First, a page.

Question #8be0e

1 Answer
Sep 20, 2015

Answer:

Boiling point: #-1.4""^@"C"#
Freezing point: #100.4""^@"C"#

Explanation:

To solve this problem, you need to know the value of water's cryoscopic and ebullioscopic constants, #K_f# and #K_b#, respectively.

#K_f = 1.853""^@"C kg mol"""^(-1) " "#

#K_b = 0.512""^@"C kg mol"""^(-1)#

The two equations that you will use to get the boling point and freezing point on the solution are

#DeltaT_f = i * K_f * b" "#, where

#DeltaT_f# - the freezing-point depression;
#i# - the van't Hoff factor, equal to #1# for non-electrolytes;
#b# - the molality of the solution.

and

#DeltaT_b = 8 * K_b * b" "#, where

#DeltaT_b# - the boiling-point elevation.

The molality of the solution is defined as the number of moles of solute, in your case fructose, divided by the mass of the solvent, expressed in kilograms.

Use fructose's molar mass to determine the number of moles your solution contains

#20color(red)(cancel(color(black)("g"))) * "1 mole"/(180.16color(red)(cancel(color(black)("g")))) = "0.111 moles fructose"#

The molality of the solution will thus be

#b = n_"fructose"/m_"water"#

#b = "0.111 moles"/(150 * 10^(-3)"kg") = 0.74"mol"/"kg"#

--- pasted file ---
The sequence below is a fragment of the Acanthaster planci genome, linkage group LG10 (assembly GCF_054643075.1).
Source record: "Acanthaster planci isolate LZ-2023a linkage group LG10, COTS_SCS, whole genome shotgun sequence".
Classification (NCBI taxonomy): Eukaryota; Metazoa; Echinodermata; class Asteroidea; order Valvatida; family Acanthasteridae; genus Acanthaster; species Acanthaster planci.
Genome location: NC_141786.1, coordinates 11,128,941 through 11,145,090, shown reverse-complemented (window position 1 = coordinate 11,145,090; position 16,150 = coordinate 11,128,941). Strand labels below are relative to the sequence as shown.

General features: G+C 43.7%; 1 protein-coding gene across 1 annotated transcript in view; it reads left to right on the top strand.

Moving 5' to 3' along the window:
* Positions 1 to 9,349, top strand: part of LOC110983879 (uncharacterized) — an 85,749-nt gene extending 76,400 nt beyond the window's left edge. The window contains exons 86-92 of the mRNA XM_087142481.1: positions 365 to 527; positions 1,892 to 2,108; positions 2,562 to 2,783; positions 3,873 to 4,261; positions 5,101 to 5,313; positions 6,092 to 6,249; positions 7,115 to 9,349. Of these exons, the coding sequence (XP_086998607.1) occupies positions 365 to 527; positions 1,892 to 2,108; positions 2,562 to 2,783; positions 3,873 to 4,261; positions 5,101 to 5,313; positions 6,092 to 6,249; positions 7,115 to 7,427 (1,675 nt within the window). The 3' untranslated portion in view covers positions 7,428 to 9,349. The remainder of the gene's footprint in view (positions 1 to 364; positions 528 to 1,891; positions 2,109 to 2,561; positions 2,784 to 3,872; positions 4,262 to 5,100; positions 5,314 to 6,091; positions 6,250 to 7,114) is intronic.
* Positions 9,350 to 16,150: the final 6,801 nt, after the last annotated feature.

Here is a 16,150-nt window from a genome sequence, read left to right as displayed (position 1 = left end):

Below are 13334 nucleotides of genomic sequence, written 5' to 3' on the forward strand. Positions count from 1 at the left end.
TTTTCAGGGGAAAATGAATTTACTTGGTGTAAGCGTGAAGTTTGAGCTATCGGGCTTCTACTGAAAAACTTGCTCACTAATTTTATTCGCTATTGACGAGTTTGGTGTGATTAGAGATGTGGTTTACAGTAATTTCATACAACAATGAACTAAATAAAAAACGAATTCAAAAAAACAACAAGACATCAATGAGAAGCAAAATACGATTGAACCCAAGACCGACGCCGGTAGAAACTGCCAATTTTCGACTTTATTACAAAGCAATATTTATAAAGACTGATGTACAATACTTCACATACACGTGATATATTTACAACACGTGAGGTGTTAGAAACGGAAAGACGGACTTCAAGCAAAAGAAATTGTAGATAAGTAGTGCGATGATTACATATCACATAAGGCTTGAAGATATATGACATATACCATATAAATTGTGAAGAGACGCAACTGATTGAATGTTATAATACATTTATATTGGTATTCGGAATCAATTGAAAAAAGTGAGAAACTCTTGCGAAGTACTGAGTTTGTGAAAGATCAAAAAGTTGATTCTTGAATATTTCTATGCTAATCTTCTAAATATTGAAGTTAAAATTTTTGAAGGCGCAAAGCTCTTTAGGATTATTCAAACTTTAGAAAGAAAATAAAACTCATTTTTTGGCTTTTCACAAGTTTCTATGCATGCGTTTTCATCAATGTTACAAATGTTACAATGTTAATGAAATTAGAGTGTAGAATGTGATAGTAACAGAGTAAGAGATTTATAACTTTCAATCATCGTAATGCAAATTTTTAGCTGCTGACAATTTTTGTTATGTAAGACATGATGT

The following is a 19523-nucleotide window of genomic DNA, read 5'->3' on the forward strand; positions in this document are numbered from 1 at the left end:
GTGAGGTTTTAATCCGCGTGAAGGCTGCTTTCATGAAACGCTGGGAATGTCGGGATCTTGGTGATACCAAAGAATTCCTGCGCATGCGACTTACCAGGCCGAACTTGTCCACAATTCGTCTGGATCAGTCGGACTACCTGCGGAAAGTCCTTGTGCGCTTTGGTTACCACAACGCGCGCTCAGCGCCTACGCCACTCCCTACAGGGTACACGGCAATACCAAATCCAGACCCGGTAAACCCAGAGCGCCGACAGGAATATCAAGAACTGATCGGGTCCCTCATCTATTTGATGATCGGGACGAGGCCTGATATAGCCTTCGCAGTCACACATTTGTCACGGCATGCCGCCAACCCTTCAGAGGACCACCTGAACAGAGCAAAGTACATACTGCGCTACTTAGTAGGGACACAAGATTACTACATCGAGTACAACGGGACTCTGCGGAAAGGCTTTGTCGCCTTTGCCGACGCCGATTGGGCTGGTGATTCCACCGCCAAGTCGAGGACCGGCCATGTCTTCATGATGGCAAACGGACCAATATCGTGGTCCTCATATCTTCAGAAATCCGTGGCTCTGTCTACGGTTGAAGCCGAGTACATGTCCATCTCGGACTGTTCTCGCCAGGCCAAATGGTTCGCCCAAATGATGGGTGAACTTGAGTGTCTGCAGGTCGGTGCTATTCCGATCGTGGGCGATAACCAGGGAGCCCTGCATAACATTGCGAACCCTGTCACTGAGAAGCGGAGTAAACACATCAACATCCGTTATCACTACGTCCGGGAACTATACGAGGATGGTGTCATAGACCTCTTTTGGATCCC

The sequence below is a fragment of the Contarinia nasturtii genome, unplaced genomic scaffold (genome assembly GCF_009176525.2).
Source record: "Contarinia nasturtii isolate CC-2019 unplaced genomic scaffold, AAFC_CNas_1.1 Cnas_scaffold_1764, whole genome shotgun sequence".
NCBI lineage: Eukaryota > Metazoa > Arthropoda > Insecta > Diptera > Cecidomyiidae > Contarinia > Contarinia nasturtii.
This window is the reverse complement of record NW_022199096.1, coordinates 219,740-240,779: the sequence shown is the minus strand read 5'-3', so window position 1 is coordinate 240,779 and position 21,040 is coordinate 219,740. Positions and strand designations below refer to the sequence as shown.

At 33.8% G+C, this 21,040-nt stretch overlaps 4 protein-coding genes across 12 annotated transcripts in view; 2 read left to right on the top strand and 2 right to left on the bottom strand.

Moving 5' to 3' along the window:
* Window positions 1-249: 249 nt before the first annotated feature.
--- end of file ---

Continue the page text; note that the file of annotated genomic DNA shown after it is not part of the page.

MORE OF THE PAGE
The freezing-point depression will be

#DeltaT_f = 1 * 1.853""^@"C" color(red)(cancel(color(black)("kg"))) color(red)(cancel(color(black)("mol"^(-1)))) * 0.74color(red)(cancel(color(black)("mol")))/color(red)(cancel(color(black)("kg"))) = 1.37""^@"C"#

The freezing point of the solution, #T_f#, will be

#DeltaT_f = T_f^@ - T_f implies T_f = T_f^@ - DeltaT_f#

#T_f = 0""^@"C" - 1.37""^@"C" = color(green)(-1.4""^@"C")#

The boiling-point elevation will be

#DeltaT_b = 1 * 0.512""^@"C" color(red)(cancel(color(black)("kg"))) color(red)(cancel(color(black)("mol"^(-1)))) * 0.74color(red)(cancel(color(black)("mol")))/color(red)(cancel(color(black)("kg"))) = 0.38""^@"C"#

The boiling point of the solution, #T_b#, will be

#DeltaT_b = T_b - T_b^@ implies T_b = DeltaT_b + T_b^@#

#T_b = 0.38""^@"C" + 100""^@"C" = color(green)(100.4""^@"C")#